Look at the worst years for each portfolio. Find one that wouldn't scare the crap out of you or wreck your retirement. Also keep in mind dollar cost averaging works in reverse once you retire so lots of volatility when you are withdrawing from your portfolio hurts a lot more than when you are adding to it. **For this reason the absolute max aggressive portfolio I would consider for someone drawing down their portfolio is 70/30. Most investors are probably better off with a 50/50 or 60/40, but even for a conservative investor the most conservative they should probably go is a 30/70.**

Keep in mind that the length of your retirement is incredibly important when deciding on an appropriate asset allocation.

For the "standard" 30 year retirement ("standard" because a) the Trinity study uses 15-30 year retirements and b) this is the default setting in cFIREsim) a 50/50 allocation has a 89.6% success rate. I would question stepping down as low as 30/70 though, as your success rate is now at 70.4% (but I haven't added SS into the simulation because I haven't looked at SS payout numbers at all).

But what about a 50 year retirement? Somebody FIREing in their 30s and living until their 80s? (or whatever start age you prefer, really)

With a constant 4% inflation adjusted withdrawal rate, here are the success rates:

50/50: 56.8%

60/40: 70.5%

70/30: 76.8%

80/20: 80%

90/10: 85.3%

100/0: 85.3%

And then with a variable spending rate of 3.5% to 4.5% of the initial portfolio, inflation adjusted every year:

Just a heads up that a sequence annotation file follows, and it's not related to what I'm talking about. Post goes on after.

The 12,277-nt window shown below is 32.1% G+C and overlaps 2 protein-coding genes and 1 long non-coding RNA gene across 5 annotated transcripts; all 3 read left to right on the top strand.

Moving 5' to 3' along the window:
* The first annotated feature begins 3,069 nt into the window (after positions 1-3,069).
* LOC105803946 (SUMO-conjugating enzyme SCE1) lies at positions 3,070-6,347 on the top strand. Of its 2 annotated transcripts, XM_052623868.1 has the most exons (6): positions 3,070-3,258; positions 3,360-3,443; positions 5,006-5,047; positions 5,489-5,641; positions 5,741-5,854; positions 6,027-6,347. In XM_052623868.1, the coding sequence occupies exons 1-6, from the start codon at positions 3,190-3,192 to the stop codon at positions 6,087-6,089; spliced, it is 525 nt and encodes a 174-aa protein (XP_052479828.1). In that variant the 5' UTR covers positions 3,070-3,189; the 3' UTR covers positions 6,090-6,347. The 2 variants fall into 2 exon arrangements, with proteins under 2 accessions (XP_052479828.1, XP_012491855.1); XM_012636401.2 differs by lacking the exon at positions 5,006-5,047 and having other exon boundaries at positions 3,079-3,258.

50/50: 75.8%

60/40: 87.4%

70/30: 93.7%

80/20: 95.8%

90/10: 96.8%

100/0: 95.8%

Let's tone it down a bit. What about 40 year retirements?

Here's the constant 4% inflation adjusted withdrawal rate success rates:

50/50: 65.7%

60/40: 75.2%

70/30: 81%

80/20: 82.9%

90/10: 86.7%

100/0: 87.6%

And here's the numbers when you have a variable spending scheme of 3.5% to 4.5% of the original portfolio, inflation adjusted every year.

50/50: 87.6%

60/40:93.3%

70/30: 94.3%

80/20: 94.3%

90/10: 96.2%

100/0: 95.2%

With longer retirements (such as 40 or 50 years), withdrawing 4% of the initial portfolio with inflation adjustments every year from a portfolio with a 50/50 or 60/40 allocation does not give good success rates (at least, in my book, below 80-85% is not good enough). For a 50 year retirement, even 70/30, which Indexer considers to be an "absolute max", is not good enough. So you have three options as I see it:

1) Invest more aggressively. The 4% rule still hits my benchmark of 80-85% success rate at 80/20 even for a 50 year retirement.

2) Be flexible in your spending. Spending between 3.5% and 4.5% of your initial portfolio, adjusted for inflation, massively increases your success rate at every portfolio allocation.

3) Be okay with less than 80-85% success rates, and have a contingency plan. In reality, all of us should have contingency plans, but somebody with a long retirement who doesn't take one of the first two options should really have their contingency plans ironed out.